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Business Email 101: An 8-Step Guide To Selecting Email For Your Business


IntroductIon: The Benefits — and Risks — of Business Email

For many companies today, email is the single most important communications tool their employees use. In fact, the typical employee spends 28% of his or her day doing something involving email — more time than they will spend on the telephone, real-time communications and social media combined.1

It’s no surprise, therefore, that most businesses now consider email a mission-critical application. When an email system goes down, the costs quickly add up: According to one estimate, just one hour per month of unexpected downtime can cost a typical organization more than $250,000 a year.2 That doesn’t include the possibility that a company could lose a major sale or suffer long-term damage to its customer relationships as a result of an extended email outage.

All of this explains why IT organizations have no room for error when it comes to provisioning, managing and maintaining email systems. These are expensive and time-consuming tasks for any IT organization, and they are especially hard for small businesses with limited resources.

Fortunately, there’s an alternative: Hosted email solutions.

Hosted email providers offer top-flight technology and unbeatable expertise; they maintain secure, reliable and scalable systems that can grow with your business. Email service providers eliminate the need to manage your own hardware or software, and they handle tasks like system upgrades and data backups.

If you're a large company with a dedicated IT department, email hosting frees up money and resources to focus on more productive activities. If you're a small company, email hosting gives you all of the benefits of enterprise-class email systems - at a fraction of the cost you'll pay to buy and manage those systems on your own.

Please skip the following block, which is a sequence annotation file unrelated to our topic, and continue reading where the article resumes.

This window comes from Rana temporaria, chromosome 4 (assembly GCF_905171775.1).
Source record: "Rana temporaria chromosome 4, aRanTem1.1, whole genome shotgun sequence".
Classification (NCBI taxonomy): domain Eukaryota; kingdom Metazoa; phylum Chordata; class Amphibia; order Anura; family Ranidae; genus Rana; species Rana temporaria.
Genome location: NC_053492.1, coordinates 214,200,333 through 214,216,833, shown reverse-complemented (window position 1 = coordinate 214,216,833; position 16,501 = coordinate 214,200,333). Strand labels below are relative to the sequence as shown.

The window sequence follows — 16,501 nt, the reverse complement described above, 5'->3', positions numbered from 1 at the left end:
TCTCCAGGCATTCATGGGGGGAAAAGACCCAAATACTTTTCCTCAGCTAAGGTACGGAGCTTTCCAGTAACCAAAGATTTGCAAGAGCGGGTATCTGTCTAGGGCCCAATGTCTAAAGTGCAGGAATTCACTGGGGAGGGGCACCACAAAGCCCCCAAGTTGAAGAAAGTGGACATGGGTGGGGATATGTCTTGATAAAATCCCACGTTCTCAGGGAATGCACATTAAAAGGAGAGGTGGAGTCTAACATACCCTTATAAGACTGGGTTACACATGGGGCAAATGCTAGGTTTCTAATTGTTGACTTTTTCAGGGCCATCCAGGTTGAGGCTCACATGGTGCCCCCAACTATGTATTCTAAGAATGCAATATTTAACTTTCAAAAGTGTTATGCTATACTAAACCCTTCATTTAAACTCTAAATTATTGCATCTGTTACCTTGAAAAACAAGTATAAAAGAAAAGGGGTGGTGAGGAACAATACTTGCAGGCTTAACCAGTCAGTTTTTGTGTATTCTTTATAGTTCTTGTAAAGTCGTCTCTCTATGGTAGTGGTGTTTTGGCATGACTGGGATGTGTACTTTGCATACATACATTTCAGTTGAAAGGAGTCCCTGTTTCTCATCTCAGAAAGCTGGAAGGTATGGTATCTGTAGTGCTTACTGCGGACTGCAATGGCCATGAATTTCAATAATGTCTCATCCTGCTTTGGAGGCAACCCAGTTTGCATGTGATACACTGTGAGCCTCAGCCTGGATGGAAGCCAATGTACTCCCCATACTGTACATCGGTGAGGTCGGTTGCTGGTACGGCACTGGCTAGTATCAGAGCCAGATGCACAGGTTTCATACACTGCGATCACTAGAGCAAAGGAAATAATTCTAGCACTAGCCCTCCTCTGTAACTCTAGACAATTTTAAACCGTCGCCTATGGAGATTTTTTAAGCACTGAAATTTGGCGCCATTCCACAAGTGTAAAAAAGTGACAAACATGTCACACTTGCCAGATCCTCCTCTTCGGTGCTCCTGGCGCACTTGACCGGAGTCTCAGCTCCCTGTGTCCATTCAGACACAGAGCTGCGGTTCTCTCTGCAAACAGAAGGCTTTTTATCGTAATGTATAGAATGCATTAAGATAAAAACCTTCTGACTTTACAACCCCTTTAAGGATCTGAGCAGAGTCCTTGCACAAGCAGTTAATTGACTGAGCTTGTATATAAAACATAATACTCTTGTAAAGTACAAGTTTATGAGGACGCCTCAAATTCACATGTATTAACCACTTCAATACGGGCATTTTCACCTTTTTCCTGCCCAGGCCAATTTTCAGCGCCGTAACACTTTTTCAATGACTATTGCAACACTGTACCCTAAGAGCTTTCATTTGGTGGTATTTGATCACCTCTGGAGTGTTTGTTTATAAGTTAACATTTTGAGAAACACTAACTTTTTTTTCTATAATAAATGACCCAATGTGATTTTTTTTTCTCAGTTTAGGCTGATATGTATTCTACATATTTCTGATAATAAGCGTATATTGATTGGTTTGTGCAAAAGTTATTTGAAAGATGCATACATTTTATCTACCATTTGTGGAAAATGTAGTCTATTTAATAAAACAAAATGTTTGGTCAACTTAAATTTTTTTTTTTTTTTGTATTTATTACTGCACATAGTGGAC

The challenge is finding a hosted email solution that fits your business needs. Service providers offer a bewildering variety of email platforms and options; different providers offer different combinations of price, performance, support and service levels. Picking the right email provider can be a daunting task, and your company can’t afford to make the wrong choice.

This step-by-step guide will walk you through the process of picking the best hosted email solution for your business. We'll show you how to create a set of technology and business requirements, explain the difference between free and professional hosting solutions, and describe some popular email hosting options. We'll also show you how to pick a hosting provider and give you some important tips for migrating to your new provider's hosted system.

Whether you’re thinking about moving away from an in-house email platform or looking to upgrade from your current email provider, this guide will provide everything you need to get started and to maximize the return on investment from your new hosted solution.

Step One: Hosted or In-House Email?

If your business is just getting started or you lack a dedicated IT staff, the decision to use a hosted solution is easy. Even a basic in-house email platform can be expensive given the cost of hardware, software licenses, extra storage and network capacity, backups and labor costs. And ensuring that your email system avoids unplanned downtime - a key requirement for a mission- critical application - can be even more costly.

If this describes your business, your decision-making process should start with considering the costs and benefits of free versus professional email hosting, and the differences between professional hosted offerings. We discuss these issues beginning with Step Two below.